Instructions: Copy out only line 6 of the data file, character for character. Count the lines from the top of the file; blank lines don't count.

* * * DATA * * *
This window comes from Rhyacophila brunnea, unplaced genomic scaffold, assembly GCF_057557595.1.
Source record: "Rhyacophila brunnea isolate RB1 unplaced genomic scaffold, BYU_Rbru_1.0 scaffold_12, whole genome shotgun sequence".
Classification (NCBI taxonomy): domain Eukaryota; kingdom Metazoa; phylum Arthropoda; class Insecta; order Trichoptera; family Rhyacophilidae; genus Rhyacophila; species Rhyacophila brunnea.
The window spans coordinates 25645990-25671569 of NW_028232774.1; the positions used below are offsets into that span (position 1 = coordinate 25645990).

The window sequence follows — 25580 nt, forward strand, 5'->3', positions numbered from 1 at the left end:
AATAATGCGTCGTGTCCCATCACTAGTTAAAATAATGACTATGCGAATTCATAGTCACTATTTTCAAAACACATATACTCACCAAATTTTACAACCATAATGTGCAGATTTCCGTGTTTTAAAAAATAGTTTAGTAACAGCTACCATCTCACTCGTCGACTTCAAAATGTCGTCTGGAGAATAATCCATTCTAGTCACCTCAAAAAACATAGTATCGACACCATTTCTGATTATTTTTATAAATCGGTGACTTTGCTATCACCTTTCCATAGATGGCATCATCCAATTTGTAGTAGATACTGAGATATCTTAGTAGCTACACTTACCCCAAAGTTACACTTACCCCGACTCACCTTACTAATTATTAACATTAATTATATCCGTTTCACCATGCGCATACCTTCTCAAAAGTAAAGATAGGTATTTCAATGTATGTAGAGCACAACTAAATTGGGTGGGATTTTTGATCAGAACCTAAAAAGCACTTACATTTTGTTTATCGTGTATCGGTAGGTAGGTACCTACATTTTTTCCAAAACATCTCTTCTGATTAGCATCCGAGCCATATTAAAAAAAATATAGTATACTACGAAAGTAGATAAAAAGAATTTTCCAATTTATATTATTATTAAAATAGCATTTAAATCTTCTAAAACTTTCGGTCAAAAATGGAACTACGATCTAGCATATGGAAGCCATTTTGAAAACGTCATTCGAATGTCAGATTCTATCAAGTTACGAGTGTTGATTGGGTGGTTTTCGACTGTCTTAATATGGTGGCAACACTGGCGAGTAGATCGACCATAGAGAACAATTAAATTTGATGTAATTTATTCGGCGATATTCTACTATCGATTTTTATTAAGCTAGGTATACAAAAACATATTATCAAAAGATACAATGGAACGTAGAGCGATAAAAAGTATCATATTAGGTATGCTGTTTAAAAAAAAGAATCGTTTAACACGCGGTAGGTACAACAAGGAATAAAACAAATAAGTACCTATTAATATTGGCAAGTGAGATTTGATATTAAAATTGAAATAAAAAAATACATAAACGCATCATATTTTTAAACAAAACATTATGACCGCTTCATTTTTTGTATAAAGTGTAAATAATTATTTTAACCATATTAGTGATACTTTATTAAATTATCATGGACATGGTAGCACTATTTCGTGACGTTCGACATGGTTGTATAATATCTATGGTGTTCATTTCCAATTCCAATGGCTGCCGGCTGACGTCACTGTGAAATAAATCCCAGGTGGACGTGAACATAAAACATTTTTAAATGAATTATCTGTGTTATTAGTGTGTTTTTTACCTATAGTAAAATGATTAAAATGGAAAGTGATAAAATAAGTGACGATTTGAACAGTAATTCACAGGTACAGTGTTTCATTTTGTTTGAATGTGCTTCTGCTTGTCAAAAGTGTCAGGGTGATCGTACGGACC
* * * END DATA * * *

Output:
AATAATGCGTCGTGTCCCATCACTAGTTAAAATAATGACTATGCGAATTCATAGTCACTATTTTCAAAACACATATACTCACCAAATTTTACAACCATAATGTGCAGATTTCCGTGTTTTAAAAAATAGTTTAGTAACAGCTACCATCTCACTCGTCGACTTCAAAATGTCGTCTGGAGAATAATCCATTCTAGTCACCTCAAAAAACATAGTATCGACACCATTTCTGATTATTTTTATAAATCGGTGACTTTGCTATCACCTTTCCATAGATGGCATCATCCAATTTGTAGTAGATACTGAGATATCTTAGTAGCTACACTTACCCCAAAGTTACACTTACCCCGACTCACCTTACTAATTATTAACATTAATTATATCCGTTTCACCATGCGCATACCTTCTCAAAAGTAAAGATAGGTATTTCAATGTATGTAGAGCACAACTAAATTGGGTGGGATTTTTGATCAGAACCTAAAAAGCACTTACATTTTGTTTATCGTGTATCGGTAGGTAGGTACCTACATTTTTTCCAAAACATCTCTTCTGATTAGCATCCGAGCCATATTAAAAAAAATATAGTATACTACGAAAGTAGATAAAAAGAATTTTCCAATTTATATTATTATTAAAATAGCATTTAAATCTTCTAAAACTTTCGGTCAAAAATGGAACTACGATCTAGCATATGGAAGCCATTTTGAAAACGTCATTCGAATGTCAGATTCTATCAAGTTACGAGTGTTGATTGGGTGGTTTTCGACTGTCTTAATATGGTGGCAACACTGGCGAGTAGATCGACCATAGAGAACAATTAAATTTGATGTAATTTATTCGGCGATATTCTACTATCGATTTTTATTAAGCTAGGTATACAAAAACATATTATCAAAAGATACAATGGAACGTAGAGCGATAAAAAGTATCATATTAGGTATGCTGTTTAAAAAAAAGAATCGTTTAACACGCGGTAGGTACAACAAGGAATAAAACAAATAAGTACCTATTAATATTGGCAAGTGAGATTTGATATTAAAATTGAAATAAAAAAATACATAAACGCATCATATTTTTAAACAAAACATTATGACCGCTTCATTTTTTGTATAAAGTGTAAATAATTATTTTAACCATATTAGTGATACTTTATTAAATTATCATGGACATGGTAGCACTATTTCGTGACGTTCGACATGGTTGTATAATATCTATGGTGTTCATTTCCAATTCCAATGGCTGCCGGCTGACGTCACTGTGAAATAAATCCCAGGTGGACGTGAACATAAAACATTTTTAAATGAATTATCTGTGTTATTAGTGTGTTTTTTACCTATAGTAAAATGATTAAAATGGAAAGTGATAAAATAAGTGACGATTTGAACAGTAATTCACAGGTACAGTGTTTCATTTTGTTTGAATGTGCTTCTGCTTGTCAAAAGTGTCAGGGTGATCGTACGGACC